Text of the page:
Psychological First Aid



Every time, everywhere, people face situations that place them in very stressed conditions which may increase the possibility of having them come down with a mental health disorder. These crises are not
restricted to events we see in the news as people around us also experience such crisis too. Crisis could occur as a natural disaster, accident, violence or any form of abuse. They affect individuals in different ways such as the loss of a loved one, challenges faced at work, chronic ill health, loss of job or a relationship.  These persons need the right form of support to avoid increasing the risk of a psychological and mental disorder.
The 2016 World Health Mental Day theme is psychological first aid. The aim is to dignify mental health by equipping everyone with the knowledge of psychological first aid. When there is a physical injury or sudden illness, there is call for a physical first aid before the arrival of an expert. This helps to save the life of the person involved. In the same vein, rendering help to any traumatised fellow can go a long way to preserve the mental health as well as overall health of such person. Psychological First Aid (PFA) is a humane, supportive and practical response to people suffering exposure to serious stressors and who may need support. It is an approach to help people recover by responding to their basic needs and showing them concern and care, in a way that respects their wishes, culture, dignity and capabilities (WHO).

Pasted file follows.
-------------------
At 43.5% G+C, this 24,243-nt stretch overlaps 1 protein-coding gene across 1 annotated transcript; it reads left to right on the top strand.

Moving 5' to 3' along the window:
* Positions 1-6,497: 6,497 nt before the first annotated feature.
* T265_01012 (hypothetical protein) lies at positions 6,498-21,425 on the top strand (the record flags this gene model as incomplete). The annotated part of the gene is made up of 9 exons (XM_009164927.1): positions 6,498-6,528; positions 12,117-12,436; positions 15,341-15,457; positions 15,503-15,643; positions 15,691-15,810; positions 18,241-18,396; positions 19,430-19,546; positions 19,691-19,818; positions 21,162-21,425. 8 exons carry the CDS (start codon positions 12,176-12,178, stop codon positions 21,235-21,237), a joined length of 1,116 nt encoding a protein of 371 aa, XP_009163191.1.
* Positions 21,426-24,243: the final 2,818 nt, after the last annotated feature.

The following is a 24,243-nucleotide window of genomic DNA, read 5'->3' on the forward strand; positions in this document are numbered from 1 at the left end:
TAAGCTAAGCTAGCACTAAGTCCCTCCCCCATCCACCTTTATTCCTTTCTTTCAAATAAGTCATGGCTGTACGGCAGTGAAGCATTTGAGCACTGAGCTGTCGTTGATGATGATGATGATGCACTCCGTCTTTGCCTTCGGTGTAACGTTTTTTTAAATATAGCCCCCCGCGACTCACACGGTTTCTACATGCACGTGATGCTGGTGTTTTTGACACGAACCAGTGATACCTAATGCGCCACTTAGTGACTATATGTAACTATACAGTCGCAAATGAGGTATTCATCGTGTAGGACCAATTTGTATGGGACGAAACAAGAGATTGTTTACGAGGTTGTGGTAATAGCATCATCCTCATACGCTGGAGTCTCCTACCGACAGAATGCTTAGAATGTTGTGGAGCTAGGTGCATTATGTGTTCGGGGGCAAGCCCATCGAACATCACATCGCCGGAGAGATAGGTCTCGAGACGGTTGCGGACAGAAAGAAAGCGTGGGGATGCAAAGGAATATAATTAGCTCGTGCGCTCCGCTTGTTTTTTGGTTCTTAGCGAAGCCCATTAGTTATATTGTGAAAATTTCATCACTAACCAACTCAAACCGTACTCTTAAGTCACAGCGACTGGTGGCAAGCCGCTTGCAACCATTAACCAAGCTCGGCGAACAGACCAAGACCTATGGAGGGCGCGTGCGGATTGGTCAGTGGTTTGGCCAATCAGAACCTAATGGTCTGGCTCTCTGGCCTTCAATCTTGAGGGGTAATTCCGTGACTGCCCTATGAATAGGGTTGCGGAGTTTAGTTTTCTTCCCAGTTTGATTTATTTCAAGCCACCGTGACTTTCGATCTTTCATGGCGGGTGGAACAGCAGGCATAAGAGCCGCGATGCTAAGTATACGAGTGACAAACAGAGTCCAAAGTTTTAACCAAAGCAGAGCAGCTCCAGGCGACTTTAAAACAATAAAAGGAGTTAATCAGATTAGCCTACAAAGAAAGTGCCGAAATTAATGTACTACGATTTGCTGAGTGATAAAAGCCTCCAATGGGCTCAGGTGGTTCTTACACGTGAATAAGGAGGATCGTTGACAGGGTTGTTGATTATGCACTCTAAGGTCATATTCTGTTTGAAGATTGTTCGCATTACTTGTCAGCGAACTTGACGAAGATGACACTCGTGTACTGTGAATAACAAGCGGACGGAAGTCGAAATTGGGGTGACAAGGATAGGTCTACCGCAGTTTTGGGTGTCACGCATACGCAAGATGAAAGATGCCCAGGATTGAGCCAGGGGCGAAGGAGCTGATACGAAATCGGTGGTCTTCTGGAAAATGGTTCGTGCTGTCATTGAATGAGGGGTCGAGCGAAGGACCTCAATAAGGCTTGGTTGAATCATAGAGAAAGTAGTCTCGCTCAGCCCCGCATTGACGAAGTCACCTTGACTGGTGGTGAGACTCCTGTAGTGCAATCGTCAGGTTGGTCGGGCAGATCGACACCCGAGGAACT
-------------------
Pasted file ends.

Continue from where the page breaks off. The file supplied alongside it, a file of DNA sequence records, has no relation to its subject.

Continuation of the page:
When faced with crisis, people react in various ways. As the effects of the recession bites harder, we all have the duty to check on our neighbour because while some may decide to speak up, others may be quiet yet display symptoms that will need a psychological first aid. Some common ways that people show their distress in reaction to a crisis are:
  • physical symptoms: headaches, fatigue, loss of appetite, sad, aches and pains;
  • Emotional symptoms: Such as irritability, anger, anxiety, fear or feeling jumpy, guilt, shame (so-called survivors guilt);
  • Social symptoms: withdrawn, disoriented (not knowing their name or where they are from), not being able to care for themselves or their children
  • insomnia, nightmares.
According to the World Federation for Mental Health, Every 40 seconds somebody somewhere in the world dies by suicide and the young are disproportionately affected. Providing more people with basic psychological and mental health first aid skills will help to decrease the rate of suicide’. Therefore with the growing crisis all over the world, acquiring skills in psychological first aid could be a potential basic skill. These skills include ability to:   
     ·      Give non-intrusive care and support.
     ·         Help people address basic needs (food, water).
     ·         Listen, but not pressure people to talk
     ·         Comfort people and help them feel calm
     ·         Help people connect to right form of information, services and social support
     ·         Protect people from further harm

References
http://www.who.int/mental_health/emergencies/PFA_pager.pdf?ua=1



By Ifeyinwa Ugo-Amadi

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